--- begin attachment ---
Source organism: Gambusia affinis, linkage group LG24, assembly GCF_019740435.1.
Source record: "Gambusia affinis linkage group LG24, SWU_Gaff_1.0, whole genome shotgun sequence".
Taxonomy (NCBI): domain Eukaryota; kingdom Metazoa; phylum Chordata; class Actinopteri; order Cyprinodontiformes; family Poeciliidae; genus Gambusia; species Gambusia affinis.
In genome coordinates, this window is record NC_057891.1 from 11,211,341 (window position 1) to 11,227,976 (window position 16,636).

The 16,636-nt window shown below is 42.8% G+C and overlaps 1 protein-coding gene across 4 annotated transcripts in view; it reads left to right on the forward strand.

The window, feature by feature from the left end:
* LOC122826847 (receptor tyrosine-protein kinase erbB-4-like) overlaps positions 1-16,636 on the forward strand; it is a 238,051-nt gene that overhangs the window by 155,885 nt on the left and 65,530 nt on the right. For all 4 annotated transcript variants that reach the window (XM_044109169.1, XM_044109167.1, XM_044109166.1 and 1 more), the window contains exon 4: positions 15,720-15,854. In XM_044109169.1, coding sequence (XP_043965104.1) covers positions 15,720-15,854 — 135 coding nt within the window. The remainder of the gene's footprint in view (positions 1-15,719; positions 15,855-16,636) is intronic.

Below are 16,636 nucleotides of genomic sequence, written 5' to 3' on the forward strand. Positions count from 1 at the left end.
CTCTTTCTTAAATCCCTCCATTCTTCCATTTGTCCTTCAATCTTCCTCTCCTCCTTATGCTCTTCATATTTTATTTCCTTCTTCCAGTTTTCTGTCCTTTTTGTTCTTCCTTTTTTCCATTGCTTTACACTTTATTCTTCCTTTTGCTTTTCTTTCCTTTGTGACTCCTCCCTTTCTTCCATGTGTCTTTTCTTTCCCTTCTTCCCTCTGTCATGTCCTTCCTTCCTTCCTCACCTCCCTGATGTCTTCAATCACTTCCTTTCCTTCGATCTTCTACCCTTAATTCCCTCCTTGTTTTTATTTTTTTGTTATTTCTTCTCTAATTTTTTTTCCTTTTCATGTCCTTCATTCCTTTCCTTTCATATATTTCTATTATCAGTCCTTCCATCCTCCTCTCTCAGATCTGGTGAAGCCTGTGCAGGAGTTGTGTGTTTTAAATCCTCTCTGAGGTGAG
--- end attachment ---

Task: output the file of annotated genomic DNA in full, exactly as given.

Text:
Source organism: Gambusia affinis, linkage group LG24, assembly GCF_019740435.1.
Source record: "Gambusia affinis linkage group LG24, SWU_Gaff_1.0, whole genome shotgun sequence".
Taxonomy (NCBI): domain Eukaryota; kingdom Metazoa; phylum Chordata; class Actinopteri; order Cyprinodontiformes; family Poeciliidae; genus Gambusia; species Gambusia affinis.
In genome coordinates, this window is record NC_057891.1 from 11,211,341 (window position 1) to 11,227,976 (window position 16,636).

The 16,636-nt window shown below is 42.8% G+C and overlaps 1 protein-coding gene across 4 annotated transcripts in view; it reads left to right on the forward strand.

The window, feature by feature from the left end:
* LOC122826847 (receptor tyrosine-protein kinase erbB-4-like) overlaps positions 1-16,636 on the forward strand; it is a 238,051-nt gene that overhangs the window by 155,885 nt on the left and 65,530 nt on the right. For all 4 annotated transcript variants that reach the window (XM_044109169.1, XM_044109167.1, XM_044109166.1 and 1 more), the window contains exon 4: positions 15,720-15,854. In XM_044109169.1, coding sequence (XP_043965104.1) covers positions 15,720-15,854 — 135 coding nt within the window. The remainder of the gene's footprint in view (positions 1-15,719; positions 15,855-16,636) is intronic.

Below are 16,636 nucleotides of genomic sequence, written 5' to 3' on the forward strand. Positions count from 1 at the left end.
CTCTTTCTTAAATCCCTCCATTCTTCCATTTGTCCTTCAATCTTCCTCTCCTCCTTATGCTCTTCATATTTTATTTCCTTCTTCCAGTTTTCTGTCCTTTTTGTTCTTCCTTTTTTCCATTGCTTTACACTTTATTCTTCCTTTTGCTTTTCTTTCCTTTGTGACTCCTCCCTTTCTTCCATGTGTCTTTTCTTTCCCTTCTTCCCTCTGTCATGTCCTTCCTTCCTTCCTCACCTCCCTGATGTCTTCAATCACTTCCTTTCCTTCGATCTTCTACCCTTAATTCCCTCCTTGTTTTTATTTTTTTGTTATTTCTTCTCTAATTTTTTTTCCTTTTCATGTCCTTCATTCCTTTCCTTTCATATATTTCTATTATCAGTCCTTCCATCCTCCTCTCTCAGATCTGGTGAAGCCTGTGCAGGAGTTGTGTGTTTTAAATCCTCTCTGAGGTGAG